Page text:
I’m trying to do a “Year in Review” and I’m thinking about what has had the most impact in the past 12 months. We’re talking about things that will change your front line marketing tactics. Here’s my rough list:
- Email is not dying
- Print is dying
- Google AdWords Price Explosion
- Every organization is a publishing organization (a la, David Scott)
- Online Video
- RSS Feeds
- SalesForce.com and other SAAS offerings
- SEO is dying
I’d really like to hear what you have to say about this list and what would be on your list. Anyone that provides useful feedback will be acknowledged in the final report with a link at the bare minimum. There are a couple of large brains that I am going to call out by name, but don’t let my link baiting discourage you from giving your opinion:
Christopher Penn, Mitch Joel, C.C. Chapman, Joseph Jaffe, Ron Ploof
7 replies on “The 10 Biggest Changes in Marketing Strategy – 2007”
How about the slow mainstream emergence of the current domain name aftermarket. When bald.com sells for $400K, something is going on!
I wouldn’t say SEO is dying, but if that’s the one thing you’re counting on, you’re kidding yourself.
It has been interesting how domain names are basically a commodity market. That’s good but I think that’s more the closing of loopholes and the end of the wild west area rather than something new (but that’s just a perspective thing).
Thanks David, this is also a perspective thing, but of course it’s a much more exciting headline to say SEO – KILLED TODAY! I’m talking about the death of vendors who say “We don’t care if you are selling surgical tools, kids toys, or dog food. Give us your site and in 1 month we’ll get you to be number 1 on Yahoo.”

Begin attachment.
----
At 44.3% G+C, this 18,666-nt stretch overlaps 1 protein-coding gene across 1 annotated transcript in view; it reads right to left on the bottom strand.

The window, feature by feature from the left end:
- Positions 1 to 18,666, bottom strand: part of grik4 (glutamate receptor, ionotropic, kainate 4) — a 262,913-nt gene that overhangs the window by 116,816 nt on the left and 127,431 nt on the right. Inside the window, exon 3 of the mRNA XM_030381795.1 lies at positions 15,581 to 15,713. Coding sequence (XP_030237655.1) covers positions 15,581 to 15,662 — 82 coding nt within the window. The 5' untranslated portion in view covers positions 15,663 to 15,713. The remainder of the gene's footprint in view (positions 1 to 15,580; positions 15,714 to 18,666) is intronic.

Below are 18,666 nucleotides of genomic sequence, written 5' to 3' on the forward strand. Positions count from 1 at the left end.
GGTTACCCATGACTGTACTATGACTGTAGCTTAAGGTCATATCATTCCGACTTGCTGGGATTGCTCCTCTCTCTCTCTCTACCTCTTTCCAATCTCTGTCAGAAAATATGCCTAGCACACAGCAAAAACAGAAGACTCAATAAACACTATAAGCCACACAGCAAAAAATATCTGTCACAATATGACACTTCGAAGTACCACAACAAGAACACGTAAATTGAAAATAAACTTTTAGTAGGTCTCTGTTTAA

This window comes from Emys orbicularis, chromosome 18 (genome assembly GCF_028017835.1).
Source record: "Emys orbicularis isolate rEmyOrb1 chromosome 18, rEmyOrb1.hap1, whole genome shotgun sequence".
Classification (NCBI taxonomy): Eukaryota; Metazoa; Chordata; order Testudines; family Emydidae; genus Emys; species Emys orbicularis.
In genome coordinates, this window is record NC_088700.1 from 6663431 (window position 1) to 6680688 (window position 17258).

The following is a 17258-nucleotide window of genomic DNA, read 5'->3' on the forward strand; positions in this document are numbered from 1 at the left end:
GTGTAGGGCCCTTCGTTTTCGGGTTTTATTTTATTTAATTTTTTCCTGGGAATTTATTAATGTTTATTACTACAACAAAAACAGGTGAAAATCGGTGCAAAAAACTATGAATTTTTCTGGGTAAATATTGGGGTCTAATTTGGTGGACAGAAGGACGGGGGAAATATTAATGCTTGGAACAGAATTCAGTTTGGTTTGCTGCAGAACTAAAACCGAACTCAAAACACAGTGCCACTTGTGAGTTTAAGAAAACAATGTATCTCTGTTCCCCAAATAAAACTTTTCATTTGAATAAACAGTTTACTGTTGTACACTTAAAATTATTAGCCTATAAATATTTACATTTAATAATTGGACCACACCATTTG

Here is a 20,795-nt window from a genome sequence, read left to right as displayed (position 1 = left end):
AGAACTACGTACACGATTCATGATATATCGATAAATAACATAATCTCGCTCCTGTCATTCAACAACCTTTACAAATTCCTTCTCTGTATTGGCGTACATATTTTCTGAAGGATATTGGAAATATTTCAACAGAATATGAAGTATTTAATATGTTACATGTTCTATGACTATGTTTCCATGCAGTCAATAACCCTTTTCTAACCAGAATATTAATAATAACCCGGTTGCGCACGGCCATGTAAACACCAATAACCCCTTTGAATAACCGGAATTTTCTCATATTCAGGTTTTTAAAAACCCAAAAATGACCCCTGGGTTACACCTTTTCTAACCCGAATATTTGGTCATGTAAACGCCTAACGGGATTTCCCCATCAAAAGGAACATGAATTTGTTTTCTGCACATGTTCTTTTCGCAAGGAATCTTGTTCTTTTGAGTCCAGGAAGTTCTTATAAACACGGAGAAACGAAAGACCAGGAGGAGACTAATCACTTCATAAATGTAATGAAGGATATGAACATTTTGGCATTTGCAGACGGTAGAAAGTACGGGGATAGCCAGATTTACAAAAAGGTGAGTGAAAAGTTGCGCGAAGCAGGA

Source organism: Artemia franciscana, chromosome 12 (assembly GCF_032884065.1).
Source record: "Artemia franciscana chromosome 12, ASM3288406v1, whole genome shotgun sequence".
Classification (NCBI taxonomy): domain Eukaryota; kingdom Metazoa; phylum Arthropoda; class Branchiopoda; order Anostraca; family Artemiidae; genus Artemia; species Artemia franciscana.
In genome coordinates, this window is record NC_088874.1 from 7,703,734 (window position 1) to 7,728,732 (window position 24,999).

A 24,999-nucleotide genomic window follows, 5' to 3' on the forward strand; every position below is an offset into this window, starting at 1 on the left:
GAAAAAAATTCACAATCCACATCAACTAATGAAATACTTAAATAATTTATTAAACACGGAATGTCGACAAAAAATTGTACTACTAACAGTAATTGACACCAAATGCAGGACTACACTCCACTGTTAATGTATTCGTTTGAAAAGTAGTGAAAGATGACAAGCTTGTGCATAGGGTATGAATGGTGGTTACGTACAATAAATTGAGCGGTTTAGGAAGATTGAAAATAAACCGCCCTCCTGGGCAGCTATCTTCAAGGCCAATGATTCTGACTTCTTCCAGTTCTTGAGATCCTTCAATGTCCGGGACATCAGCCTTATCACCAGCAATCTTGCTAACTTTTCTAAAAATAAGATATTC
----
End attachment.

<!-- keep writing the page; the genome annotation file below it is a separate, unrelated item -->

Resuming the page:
There are two major changes that will change the landscape of this industry – the cat and mouse game of tags, link farms, etc. dry up and get old or people get tired of paying games to get non-relevant traffic. The other more interesting one is that SEO is becoming a variant of copywriting. Writers who can come up with the best prose that matches a searcher’s intent are the SEO practitioners of the future. I put these people in a different category than keyword density practitioners. Do you agree with that?
Perhaps it’s better to say “SEO is dead, long live SEO”
[…] So I’m still considering what the biggest news of the year is on the Marketing front (specifically, tactics). Boldly claiming the death of SEO, I have to admit it’s more of a “SEO is Dead, Long Live SEO”. The game is changing from cheap tricks over to master copywriting and this requires a different set of people with different talents. […]
How late am I on this?
I think I might do a Six Points of Separation on this topic for my Podcast!
Not late at all, I was hoping to start writing on Monday, but that’s probably not going to happen with 30 family in town…